easy access Jerk tag.
Wes Jones, a member of Natural State Kayak Anglers, has used a manual inflatable PFD for three years and chooses an inflatable for comfort. “As a bass fisherman, the majority of our fishing here in Arkansas is in warmer temperatures and an inflatable is so much cooler than a regular PFD,“ Wes explained. “They are also way less bulky and so much easier to move around in. I bought a regular PFD when I got my first yak, wore it one time and haven’t gone back to it since then.” Wes chose manual because he feels like he is a very confident swimmer and has concerns about the PFD accidentally deploying when he doesn’t need it if he gets too wet.
Both manual and auto inflate versions will also have an oral air tube which allows the wearer to supply additional air to the bladder in the event it fails to fully inflate. This is a higher probability in extremely cold temperatures which may reduce the effectiveness of the initial CO2 inflation. It is important to remember that inflatable PFDs are not recommended for those who cannot swim and not for active watersports such as whitewater paddling, skiing, wakeboarding, or other uses where you may frequently take a spill into the water.
Be Prepared with C02 Backup
If you are using an inflatable PFD, it is a best practice to keep an extra CO2 tube handy just in case you have to re-arm the vest on the go. In a past Razoryak Tournament Trail event at Lake Fort Smith, Arkansas, an angler had a mishap right at take-off and his auto-inflate fired. This could cause a problem for a kayak tournament angler. All reputable kayak fishing tournaments require a functional PFD be worn by anglers at all times while fishing. Veteran tournament director Jeff Malott confirms that an inflatable PFD not properly armed with a working CO2 cylinder would be a problem. He recommends carrying a spare CO2 cylinder or a backup PFD in your kayak storage so you can stay in the game in case of a mishap.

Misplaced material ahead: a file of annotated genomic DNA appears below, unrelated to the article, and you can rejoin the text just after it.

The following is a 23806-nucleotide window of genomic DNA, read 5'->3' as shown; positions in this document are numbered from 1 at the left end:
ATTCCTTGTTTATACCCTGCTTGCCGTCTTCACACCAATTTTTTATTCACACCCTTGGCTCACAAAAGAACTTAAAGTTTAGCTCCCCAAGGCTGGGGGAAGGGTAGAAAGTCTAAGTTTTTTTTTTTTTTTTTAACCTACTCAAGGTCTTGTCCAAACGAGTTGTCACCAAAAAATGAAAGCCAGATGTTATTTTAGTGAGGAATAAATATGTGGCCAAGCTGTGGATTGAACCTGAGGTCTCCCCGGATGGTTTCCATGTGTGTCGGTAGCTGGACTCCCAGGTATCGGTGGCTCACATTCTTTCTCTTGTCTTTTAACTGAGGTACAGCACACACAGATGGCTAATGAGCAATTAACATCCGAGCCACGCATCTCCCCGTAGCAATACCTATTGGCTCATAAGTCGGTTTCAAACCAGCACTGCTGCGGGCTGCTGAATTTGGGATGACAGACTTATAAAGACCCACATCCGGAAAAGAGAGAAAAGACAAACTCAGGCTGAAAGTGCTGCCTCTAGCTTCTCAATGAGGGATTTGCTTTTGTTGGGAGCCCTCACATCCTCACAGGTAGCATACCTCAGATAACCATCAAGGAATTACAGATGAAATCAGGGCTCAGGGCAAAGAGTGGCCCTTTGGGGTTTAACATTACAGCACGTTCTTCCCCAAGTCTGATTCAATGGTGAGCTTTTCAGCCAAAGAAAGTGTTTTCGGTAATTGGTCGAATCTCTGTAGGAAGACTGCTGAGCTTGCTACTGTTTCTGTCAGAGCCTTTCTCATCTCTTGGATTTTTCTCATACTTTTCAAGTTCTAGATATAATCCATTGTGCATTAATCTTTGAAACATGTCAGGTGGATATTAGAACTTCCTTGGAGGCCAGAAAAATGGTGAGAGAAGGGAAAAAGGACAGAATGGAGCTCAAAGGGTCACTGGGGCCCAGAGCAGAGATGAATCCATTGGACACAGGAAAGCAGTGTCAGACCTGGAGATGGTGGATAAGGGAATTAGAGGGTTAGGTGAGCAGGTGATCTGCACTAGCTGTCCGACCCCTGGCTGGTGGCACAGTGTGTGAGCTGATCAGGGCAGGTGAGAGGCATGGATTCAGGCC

I haven’t decided as of yet whether I’ll be using a manual or automatic inflatable version in tournaments, but I’m leaning toward the automatic for the additional peace of mind and safety. It is easy to rearm if deployed and I just cannot predict the situation when I will need it and know if I can successfully pull the jerk cord. Whether you choose an automatic inflatable PFD or a manual inflate PFD or a more traditional PFD, the important thing is to ensure you are protected on the water while kayak fishing. Always wear a personal flotation device equipped with a whistle when kayaking. If you currently aren’t wearing one because of comfort, take some time to look into an inflatable version from MTI or other manufacturers.